Have Record Store Day's Priorities Been Warped?
by Dave Segal
on Fri, Apr 18, 2014 at 4:26 PM
A growing sentiment among indie music retailers and small independent labels is that Record Store Day has grown too big and actually has become detrimental to the very small businesses it was intended to help. This piece in British online zine The Quietus spotlights some of the complaints about RSD, which takes place Sat. April 19 worldwide.
Quietus writer Phil Hebblethwaite notes that a rep from the UK distributor Kudos griped that "pressing plants were prioritising releases specific to Record Store Day, often on major labels, leaving them 'effectively locked out of the vinyl business'. They mentioned that they have always been supporters of the day, the organisers and concept, but drastic changes need to be made in the future, because, they said, "It feels like it has been appropriated by major labels and larger indies to the extent that smaller labels who push vinyl sales for the other 364 days of the year are effectively penalised."
Later in the article, Hebblethwaite documents some corrosive tweets from the excellent Manchester-based electronic-music label Modern Love on the subject: "'Fuck Record Store Day and all you self-righteous wankers who think it benefits anyone "independent",' followed by, 'Fuck you to all the pressing plants out there who have made major labels their priority,' and '…looking forward to seeing that bubble burst in a couple of years.'"
These problems afflict US labels, too. Beyond this slap in the face to indie-label owners and artists, there are simply too many releases coming out on RSD, and too many pointless reissues, mostly of standard, major-label, classic-rock titles that still litter used bins for relatively low prices. (I love Jerry Garcia's Garcia, but I see used copies selling for about $10 nearly every time I go digging.) Then, of course, there's the perennial scenario of greedy jerks who care nothing about music, but who camp out in front of record stores to scoop up a load of releases to later sell at inflated prices on eBay and Discogs. Further scathing assessments of RSD can be found at Yoga Records' Twitter account, run by Douglas Mcgowan, who curated Light in the Attic's I Am the Center compilation of private-press new age music.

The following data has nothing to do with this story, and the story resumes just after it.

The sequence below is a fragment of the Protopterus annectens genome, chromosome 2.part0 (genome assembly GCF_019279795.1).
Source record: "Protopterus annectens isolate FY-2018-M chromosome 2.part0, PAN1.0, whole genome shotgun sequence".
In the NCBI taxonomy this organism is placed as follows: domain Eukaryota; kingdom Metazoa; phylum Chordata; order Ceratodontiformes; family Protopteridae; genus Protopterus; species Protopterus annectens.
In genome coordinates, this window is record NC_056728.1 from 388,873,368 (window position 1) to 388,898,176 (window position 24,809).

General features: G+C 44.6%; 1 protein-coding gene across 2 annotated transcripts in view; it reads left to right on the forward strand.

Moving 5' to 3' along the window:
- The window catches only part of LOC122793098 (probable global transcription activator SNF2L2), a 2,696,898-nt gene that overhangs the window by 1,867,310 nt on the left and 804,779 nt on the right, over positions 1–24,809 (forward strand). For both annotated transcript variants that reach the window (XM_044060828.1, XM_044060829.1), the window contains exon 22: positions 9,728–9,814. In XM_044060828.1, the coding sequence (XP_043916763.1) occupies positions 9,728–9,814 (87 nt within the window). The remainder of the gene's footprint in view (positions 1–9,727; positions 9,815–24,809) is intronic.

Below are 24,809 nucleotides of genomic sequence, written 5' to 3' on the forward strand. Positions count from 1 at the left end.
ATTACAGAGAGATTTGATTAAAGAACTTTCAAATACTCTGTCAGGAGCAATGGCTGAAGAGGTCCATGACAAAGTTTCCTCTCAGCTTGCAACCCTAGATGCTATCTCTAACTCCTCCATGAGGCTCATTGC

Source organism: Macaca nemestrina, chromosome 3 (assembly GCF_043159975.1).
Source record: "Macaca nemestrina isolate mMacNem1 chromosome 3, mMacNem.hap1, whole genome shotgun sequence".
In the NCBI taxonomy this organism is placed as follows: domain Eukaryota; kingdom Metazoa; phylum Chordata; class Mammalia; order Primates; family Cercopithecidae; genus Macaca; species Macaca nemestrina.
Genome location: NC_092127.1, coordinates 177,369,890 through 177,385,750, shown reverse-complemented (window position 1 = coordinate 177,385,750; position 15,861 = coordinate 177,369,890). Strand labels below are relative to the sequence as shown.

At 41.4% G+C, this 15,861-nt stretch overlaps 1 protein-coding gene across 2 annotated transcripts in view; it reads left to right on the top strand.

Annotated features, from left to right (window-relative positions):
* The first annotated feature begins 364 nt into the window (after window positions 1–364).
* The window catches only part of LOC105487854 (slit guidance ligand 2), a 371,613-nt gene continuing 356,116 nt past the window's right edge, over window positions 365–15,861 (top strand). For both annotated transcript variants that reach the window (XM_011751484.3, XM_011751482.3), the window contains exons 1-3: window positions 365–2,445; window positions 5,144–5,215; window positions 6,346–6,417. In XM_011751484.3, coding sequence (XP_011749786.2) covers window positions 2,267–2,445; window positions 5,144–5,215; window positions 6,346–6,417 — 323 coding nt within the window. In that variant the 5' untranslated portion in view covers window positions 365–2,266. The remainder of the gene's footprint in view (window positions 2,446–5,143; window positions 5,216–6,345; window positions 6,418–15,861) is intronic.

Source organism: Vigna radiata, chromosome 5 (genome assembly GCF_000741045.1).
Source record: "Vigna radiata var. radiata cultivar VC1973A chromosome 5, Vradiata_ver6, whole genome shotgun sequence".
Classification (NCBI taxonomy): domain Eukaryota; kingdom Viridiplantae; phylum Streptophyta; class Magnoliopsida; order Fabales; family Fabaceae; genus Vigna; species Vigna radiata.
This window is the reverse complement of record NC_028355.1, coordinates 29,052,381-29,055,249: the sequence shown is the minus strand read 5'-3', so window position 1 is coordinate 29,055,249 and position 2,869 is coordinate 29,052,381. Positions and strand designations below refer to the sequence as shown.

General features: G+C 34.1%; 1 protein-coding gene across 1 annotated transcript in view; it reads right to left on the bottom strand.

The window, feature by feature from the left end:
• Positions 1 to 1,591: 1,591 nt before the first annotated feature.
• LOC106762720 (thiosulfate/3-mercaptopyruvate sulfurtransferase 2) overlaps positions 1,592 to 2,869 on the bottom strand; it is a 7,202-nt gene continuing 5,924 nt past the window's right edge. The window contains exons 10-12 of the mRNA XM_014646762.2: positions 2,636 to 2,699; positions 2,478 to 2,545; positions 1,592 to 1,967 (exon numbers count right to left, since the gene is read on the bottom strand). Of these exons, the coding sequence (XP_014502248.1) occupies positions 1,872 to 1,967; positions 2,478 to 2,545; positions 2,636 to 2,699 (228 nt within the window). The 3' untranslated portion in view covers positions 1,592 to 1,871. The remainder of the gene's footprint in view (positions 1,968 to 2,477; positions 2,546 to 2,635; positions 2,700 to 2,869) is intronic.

There's no denying RSD has boosted the financial health of many music retailers; sales for this day often surpass some shops' entire Christmas week tallies. One feels like an asshole for wanting to deny them that huge payday. But RSD has gotten so bloated and put such a strain on the limited number of vinyl pressing plants, at the expense of small indie labels, that its organizers should seriously consider scaling back the output in coming years. Somehow, though, one senses that greed will ultimately win out and things will only continue to metastasize.